Vol 12 ◽  
pp. 455
Author(s):  
Jefferson Trivino-Sanchez ◽  
Pedro Henrique Costa Ferreira-Pinto ◽  
Elington Lannes Simões ◽  
Felipe Gonçalves Carvalho ◽  
Diego Rodrigues Menezes ◽  
...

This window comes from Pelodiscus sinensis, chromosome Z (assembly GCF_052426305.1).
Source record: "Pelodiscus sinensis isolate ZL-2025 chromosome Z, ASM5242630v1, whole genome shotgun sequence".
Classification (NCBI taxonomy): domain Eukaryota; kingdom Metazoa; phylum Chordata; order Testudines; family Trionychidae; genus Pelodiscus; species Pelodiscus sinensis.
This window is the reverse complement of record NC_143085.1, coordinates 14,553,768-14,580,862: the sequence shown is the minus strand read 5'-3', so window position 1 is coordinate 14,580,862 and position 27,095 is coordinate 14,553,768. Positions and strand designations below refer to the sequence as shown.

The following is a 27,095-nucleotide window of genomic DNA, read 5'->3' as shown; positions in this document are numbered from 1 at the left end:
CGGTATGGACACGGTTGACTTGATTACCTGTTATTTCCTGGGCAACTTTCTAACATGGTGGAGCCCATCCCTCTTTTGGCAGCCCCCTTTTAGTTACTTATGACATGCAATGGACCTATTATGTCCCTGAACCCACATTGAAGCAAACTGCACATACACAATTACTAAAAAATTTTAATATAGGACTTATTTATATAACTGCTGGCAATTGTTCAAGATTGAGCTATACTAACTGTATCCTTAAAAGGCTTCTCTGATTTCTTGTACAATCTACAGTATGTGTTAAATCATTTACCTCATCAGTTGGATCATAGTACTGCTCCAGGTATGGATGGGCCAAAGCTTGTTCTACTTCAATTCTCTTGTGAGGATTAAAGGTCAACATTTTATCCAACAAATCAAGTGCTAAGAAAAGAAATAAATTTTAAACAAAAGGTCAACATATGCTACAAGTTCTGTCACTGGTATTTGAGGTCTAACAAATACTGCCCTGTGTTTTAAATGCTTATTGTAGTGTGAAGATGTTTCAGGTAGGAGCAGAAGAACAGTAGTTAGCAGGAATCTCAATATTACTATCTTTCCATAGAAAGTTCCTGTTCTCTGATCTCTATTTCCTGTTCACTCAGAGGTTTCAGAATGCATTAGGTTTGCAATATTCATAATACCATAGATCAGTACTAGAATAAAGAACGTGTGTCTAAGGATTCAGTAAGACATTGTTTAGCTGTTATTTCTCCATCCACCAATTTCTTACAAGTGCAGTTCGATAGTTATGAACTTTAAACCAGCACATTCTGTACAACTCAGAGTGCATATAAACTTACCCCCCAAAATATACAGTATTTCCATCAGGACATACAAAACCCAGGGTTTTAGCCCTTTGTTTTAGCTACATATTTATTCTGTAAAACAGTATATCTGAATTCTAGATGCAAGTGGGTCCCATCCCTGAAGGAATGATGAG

Background: Spinal dural arteriovenous fistula (SDAVF) is the most frequent vascular malformation of the spine and accounts for approximately 70% of all vascular spinal malformations. In rare cases, SDAVF rupture and subsequent subarachnoid hemorrhage or intramedullary hematoma may occur. The aim of this article is to present a fatal case of SDAVF rupture after a Rathke’s cleft cyst (RCC) endoscopic resection. Case Description: An 80-year-old female was referred to our hospital with a clinical presentation of bilateral reduction in visual acuity, bitemporal hemianopsia, and sellar magnetic resonance imaging (MRI) highly suggestive of RCC. After the first endonasal endoscopic surgery, the cyst was partially removed and vision improved. No signs of cerebrospinal fluid (CSF) leak were observed. After 1 year, the patient returned because of RCC recurrence and decreased visual acuity. In the second procedure, the lesion was totally resected and CSF leak was observed. A nasoseptal flap was rotated to cover the skull base defect. The patient developed subtle paraparesis followed by paraplegia on the 4th postoperative day. The dorsal spine MRI revealed a T3-T4 intramedullary hematoma. A dorsal laminectomy was performed and a SDAVF was observed. During microsurgery, at the right T3 nerve root level, an arteriovenous shunting point was identified, coagulated, and divided. The intramedullary hematoma was evacuated. The patient developed neurogenic and septic shock and died. Conclusion: Venous hypertension, venous wall fragility, and venous thrombosis seem to be the main factors involved in SDAVF rupture. In this particular case, reduction of the extravascular pressure and sudden variation in the pressure gradient caused by sustained CSF leak, also appeared to play an important role in SDAVF rupture. It may represent one more complication related to radical resection of RCC.